“Mom, really, I’ll stay. It’s fine. I’m sorry.”

Like the platonic ideal of the clueless teenager, I was only now realizing that it wasn’t just me who had gone through an upheaval. Mom had also been shaken to her core by the experience of having her youngest child so close to death, and she was struggling to adjust to the new reality of what this disease meant for both me and her. And I wasn’t helping things by being such an asshole. What would Nurse Kimberly say if she saw me now? Something inappropriate and mean, but also something with a real underlying truth to it, buried deep beneath its sneering contempt. Something like, “So I see you’ve made your mother cry again. What happened, did she find out about your crush on Kevin the serial killer on General Hospital?”

“Just go on home, Mom. I should probably go join everyone else.”

So Mom sniffled, collected herself, and stood up to leave. She probably wanted to give me a hug goodbye, but I was still a 15-year-old in a public space, so that wasn’t going to happen.

“I’ll see you at four,” she said, and she walked out. I nodded and walked over to join the others.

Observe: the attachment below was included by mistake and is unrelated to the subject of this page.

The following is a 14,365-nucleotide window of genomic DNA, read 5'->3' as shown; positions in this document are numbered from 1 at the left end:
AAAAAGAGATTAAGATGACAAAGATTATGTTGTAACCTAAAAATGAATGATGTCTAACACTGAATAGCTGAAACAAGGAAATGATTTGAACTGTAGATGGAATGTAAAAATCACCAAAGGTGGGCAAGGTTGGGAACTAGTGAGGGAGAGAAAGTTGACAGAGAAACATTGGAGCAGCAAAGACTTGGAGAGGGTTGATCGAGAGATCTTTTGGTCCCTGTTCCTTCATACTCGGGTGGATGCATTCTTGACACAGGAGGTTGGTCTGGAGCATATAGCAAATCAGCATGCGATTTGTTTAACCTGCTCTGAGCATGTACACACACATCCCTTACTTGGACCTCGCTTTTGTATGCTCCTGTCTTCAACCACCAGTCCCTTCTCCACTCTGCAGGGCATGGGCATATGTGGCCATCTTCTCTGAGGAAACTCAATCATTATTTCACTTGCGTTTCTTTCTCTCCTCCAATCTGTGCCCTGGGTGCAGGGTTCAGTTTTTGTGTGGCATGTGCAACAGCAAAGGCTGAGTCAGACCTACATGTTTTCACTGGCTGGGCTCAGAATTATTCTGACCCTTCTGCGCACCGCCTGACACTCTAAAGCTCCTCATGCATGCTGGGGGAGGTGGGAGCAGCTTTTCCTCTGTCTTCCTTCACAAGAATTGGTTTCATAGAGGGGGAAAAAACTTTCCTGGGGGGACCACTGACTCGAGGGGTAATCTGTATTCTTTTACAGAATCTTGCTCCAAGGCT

There were about 20 kids total, and they were sitting at tables with their blood glucose testing equipment and their glucose diaries out to record their mid-morning blood sugar levels. I sat down at the end of one of the tables, flopped my diabetes case onto the table, and retrieved my glucometer, finger pricker, and diary.

“Hi,” said a little girl with thick glasses next to me.

“Hi,” I said. “What’s your name?”

“Amanda. I’m eight. How many shots a day do you take?”

“Two. How about you?”

“I take four, sometimes five. Depends.”

I nodded my head. “Wow. That’s a lot.”

“Yeah, but I’m used to it. I give them to myself.”

There’s nothing like being shamed by an eight-year-old girl into feeling like you’re making out pretty well, all things considered. Kimberly would have said as much, if in slightly less polite terminology.

Sweet_Tooth_Cover_300pxAmanda pushed the button on her finger pricker and sprung it into action against her index finger. The blood specimen she squeezed out was judged too paltry, so she cocked the pricker again and chose a different finger, not missing a beat.

Inspired, I picked up my pricker, placed a new lancet in the chamber, and placed it against my middle digit. Then, in communion with 20 six-to ten-year-olds, I proceeded to stab myself in the finger with a souped-up thumbtack and squeeze out some blood as a sacrifice to the God of Diseases You Can Live With.

To order Sweet Tooth: A Memoir, go to

Excerpted with permission from Lake Union Publishing from Sweet Tooth © 2014 by Tim Anderson. All rights reserved.

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Tim Anderson is the author of the best-selling Tune in Tokyo: The Gaijin Diaries. He is an editor and lives in Brooklyn with his husband, Jimmy; his cat, Stella; and his yoga balance ball, Sheila. Tim also writes young adult historical fiction.